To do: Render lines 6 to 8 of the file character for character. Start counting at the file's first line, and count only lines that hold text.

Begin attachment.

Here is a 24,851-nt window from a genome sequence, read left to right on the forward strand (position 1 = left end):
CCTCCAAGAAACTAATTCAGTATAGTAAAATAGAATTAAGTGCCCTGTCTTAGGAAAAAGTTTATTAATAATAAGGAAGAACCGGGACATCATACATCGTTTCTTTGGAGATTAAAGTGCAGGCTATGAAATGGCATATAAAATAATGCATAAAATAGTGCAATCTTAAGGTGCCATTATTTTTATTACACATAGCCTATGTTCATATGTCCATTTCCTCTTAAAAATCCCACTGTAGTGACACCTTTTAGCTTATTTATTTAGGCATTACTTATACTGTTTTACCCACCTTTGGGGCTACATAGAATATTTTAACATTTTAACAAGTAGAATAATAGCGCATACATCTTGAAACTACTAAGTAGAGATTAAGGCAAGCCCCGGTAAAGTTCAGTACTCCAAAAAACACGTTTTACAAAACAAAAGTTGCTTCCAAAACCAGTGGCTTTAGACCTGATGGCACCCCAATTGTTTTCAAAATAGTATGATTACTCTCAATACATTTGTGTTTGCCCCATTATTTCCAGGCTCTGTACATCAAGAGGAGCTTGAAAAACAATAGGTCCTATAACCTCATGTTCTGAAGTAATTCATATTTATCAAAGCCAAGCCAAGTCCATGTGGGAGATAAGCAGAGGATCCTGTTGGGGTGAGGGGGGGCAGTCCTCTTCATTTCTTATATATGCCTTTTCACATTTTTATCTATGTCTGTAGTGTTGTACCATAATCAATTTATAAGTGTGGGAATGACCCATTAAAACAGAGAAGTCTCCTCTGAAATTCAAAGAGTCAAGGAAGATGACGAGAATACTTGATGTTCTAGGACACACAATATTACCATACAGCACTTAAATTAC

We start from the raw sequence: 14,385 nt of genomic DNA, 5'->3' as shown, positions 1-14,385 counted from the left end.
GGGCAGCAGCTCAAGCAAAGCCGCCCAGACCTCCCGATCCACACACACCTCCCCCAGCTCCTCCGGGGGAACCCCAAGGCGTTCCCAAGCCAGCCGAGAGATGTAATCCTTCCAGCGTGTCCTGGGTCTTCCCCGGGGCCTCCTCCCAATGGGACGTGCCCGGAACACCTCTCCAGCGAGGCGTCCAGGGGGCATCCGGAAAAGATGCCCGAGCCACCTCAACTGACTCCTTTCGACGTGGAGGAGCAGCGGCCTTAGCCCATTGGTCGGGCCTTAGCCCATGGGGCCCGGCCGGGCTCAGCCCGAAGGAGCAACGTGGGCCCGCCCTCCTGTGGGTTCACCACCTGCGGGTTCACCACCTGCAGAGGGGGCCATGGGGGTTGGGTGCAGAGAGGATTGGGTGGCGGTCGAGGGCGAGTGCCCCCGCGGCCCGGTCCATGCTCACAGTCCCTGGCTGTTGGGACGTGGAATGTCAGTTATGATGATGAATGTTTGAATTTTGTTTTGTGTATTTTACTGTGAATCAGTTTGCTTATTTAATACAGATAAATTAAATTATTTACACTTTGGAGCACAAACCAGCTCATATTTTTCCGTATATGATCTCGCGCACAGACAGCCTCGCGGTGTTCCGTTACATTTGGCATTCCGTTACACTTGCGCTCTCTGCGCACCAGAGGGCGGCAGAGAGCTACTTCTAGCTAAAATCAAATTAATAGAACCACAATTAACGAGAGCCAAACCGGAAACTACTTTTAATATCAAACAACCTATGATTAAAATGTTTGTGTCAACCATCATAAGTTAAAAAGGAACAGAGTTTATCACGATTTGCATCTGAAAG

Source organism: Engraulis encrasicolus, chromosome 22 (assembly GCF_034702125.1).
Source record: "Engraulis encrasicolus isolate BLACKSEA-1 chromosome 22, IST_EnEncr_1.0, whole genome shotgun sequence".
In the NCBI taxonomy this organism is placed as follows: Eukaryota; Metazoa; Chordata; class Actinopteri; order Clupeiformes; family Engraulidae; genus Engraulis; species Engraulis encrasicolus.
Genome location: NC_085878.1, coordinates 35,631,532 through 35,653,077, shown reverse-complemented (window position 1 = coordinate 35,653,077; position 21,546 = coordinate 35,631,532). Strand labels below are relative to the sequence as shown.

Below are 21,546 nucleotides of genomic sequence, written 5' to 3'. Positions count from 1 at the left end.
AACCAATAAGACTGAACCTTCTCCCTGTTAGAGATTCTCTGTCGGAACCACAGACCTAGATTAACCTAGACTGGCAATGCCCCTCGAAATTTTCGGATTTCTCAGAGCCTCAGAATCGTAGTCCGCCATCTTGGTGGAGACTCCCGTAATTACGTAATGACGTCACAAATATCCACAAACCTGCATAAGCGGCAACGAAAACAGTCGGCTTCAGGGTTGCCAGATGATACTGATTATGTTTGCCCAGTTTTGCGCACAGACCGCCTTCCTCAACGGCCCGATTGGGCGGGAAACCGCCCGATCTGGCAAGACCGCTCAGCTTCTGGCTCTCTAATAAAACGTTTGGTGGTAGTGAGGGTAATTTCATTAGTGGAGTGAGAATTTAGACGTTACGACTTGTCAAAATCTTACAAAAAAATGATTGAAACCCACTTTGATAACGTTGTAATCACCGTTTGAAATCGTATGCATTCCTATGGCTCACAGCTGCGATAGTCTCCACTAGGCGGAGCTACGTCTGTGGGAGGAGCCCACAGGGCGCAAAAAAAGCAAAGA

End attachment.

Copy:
Source record: "Engraulis encrasicolus isolate BLACKSEA-1 chromosome 22, IST_EnEncr_1.0, whole genome shotgun sequence".
In the NCBI taxonomy this organism is placed as follows: Eukaryota; Metazoa; Chordata; class Actinopteri; order Clupeiformes; family Engraulidae; genus Engraulis; species Engraulis encrasicolus.
Genome location: NC_085878.1, coordinates 35,631,532 through 35,653,077, shown reverse-complemented (window position 1 = coordinate 35,653,077; position 21,546 = coordinate 35,631,532). Strand labels below are relative to the sequence as shown.